But is it enough for a boycott?
Well, I'm 97% there already. I've purchased one Diageo product all year. (I had to get that Talisker 10, didn't I!) In the bigger picture, I'm making an conscious effort to slow (or stop) my whisky buying in general because: 1.) prices are higher; 2.) I have less discretionary income than I used to; and 3.) my whisky cabinet is almost packed tight.
One of my biggest frustrations about the whisky community is that no one (aside from Mr. Scotch and Ice Cream, Tim Read) seems to be satisfied with that what he already has. And by "satisfied" I do not mean the obsessive narcissistic posting of bottle pics on the Malt Maniacs and Friends Facebook page. The drive is to buy more, more, more or (worse) buy/flip, buy/flip, buy/flip. Because retail therapy can turn into an addiction, and because the real pleasure of whisky is in the drinking and sharing -- not the hoarding -- I'm trying very hard to learn how to be happy with what I've got. It's not easy, and I fail often, but I'm going to keep focusing on that pursuit.
With all of that in mind and with a reduced whisky budget, I need to be selective about my purchases. And the question goes back to, who do I want to support? Not Diageo, directly.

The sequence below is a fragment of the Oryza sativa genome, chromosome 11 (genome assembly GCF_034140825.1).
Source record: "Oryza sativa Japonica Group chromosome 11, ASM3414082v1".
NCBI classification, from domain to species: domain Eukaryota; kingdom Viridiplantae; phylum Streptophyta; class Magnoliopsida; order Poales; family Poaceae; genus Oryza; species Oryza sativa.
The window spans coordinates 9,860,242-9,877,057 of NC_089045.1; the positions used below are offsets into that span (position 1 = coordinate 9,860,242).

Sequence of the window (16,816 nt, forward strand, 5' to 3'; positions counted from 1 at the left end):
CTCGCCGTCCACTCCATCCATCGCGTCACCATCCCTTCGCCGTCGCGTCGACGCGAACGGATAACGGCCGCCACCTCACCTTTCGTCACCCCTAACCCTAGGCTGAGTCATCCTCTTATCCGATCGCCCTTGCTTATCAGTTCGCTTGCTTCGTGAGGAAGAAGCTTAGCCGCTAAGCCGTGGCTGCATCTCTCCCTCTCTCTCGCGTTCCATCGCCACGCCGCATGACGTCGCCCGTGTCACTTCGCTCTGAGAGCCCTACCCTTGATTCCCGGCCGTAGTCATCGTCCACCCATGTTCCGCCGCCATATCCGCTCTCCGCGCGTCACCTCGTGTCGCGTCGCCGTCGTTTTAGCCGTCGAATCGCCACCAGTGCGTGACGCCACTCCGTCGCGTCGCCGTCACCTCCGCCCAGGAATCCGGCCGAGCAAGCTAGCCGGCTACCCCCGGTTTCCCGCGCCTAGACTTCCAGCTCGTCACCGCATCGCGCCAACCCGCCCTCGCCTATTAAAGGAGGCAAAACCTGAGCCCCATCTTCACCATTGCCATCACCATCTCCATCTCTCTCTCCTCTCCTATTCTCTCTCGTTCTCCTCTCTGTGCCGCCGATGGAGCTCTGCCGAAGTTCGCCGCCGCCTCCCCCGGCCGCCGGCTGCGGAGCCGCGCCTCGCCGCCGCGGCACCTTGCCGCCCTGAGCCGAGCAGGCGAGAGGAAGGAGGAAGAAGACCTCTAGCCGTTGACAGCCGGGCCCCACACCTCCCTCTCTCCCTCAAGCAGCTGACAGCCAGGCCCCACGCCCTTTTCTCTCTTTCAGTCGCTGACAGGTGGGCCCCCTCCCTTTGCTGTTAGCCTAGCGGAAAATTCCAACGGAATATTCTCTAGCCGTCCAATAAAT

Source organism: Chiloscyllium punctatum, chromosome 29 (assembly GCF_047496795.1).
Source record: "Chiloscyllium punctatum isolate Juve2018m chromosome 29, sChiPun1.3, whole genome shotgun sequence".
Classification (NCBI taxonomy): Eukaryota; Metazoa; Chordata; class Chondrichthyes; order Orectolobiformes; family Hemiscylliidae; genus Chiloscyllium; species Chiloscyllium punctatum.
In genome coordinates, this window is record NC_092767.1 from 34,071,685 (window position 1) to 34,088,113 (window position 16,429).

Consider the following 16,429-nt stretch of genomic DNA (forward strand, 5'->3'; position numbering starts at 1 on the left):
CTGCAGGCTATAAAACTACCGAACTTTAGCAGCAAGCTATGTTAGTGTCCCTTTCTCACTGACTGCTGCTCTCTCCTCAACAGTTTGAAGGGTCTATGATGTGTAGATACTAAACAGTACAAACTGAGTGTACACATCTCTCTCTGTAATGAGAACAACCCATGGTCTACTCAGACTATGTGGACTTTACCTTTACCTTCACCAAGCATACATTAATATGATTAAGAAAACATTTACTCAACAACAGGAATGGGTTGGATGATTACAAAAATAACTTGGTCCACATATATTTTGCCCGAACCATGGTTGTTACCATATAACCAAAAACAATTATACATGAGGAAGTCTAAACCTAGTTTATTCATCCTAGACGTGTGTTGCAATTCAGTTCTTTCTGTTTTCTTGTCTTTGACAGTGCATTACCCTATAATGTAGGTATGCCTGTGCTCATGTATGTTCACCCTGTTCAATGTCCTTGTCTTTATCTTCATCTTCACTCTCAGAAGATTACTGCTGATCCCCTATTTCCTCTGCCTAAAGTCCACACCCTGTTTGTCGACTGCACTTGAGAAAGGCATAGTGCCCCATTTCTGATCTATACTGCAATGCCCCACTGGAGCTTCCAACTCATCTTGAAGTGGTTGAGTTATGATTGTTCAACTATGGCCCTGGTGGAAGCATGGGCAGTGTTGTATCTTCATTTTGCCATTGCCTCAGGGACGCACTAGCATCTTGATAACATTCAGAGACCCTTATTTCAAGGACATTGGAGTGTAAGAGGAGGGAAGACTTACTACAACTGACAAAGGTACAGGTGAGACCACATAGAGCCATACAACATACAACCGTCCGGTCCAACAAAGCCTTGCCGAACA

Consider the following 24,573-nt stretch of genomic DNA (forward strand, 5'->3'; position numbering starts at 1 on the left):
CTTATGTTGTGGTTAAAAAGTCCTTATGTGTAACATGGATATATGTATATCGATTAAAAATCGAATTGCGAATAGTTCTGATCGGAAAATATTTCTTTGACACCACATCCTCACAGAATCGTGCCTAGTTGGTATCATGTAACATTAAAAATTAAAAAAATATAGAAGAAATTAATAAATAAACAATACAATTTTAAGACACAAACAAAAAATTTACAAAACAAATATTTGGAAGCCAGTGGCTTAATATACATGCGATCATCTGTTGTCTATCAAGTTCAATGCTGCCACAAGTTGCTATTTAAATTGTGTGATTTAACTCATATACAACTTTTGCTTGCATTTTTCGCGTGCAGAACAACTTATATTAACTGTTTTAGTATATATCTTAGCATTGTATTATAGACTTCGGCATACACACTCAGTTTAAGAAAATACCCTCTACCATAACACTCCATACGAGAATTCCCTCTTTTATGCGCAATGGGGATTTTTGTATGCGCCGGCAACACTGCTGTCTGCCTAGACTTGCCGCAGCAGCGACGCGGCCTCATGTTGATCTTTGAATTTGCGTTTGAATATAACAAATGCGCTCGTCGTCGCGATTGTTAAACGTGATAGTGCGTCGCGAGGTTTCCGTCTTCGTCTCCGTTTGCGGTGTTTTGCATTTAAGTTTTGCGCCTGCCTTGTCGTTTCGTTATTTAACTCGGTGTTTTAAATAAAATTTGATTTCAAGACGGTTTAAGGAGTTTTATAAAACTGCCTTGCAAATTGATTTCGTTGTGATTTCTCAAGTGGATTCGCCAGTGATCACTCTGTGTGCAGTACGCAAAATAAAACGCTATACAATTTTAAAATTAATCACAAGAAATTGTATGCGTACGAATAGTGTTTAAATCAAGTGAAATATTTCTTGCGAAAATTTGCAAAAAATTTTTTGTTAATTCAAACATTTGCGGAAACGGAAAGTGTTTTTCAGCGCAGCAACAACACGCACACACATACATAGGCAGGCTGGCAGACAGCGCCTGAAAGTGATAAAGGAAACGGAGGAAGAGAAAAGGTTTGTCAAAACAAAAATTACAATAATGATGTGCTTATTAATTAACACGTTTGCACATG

I will continue to support small malt producers. Distilleries like Arran and Kilchoman must bring a great product to the market in order to survive, then keep it great in order to stay open. Having grown up with small businesses in my family, I want to support the little guys because I know how difficult it is to turn a profit when resources are small and how much the human aspect is needed in order to succeed.
Many of my purchases will be from independent bottlers. And if one of those bottlers get its hands on a Diageo cask, then I may just avail myself of one of those bottles. Since Diageo malt and grain whiskies are inside almost every single blend out there, I will continue to buy (tasty) blends. There's no way I would stop supporting Compass Box; Glaser è il maestro.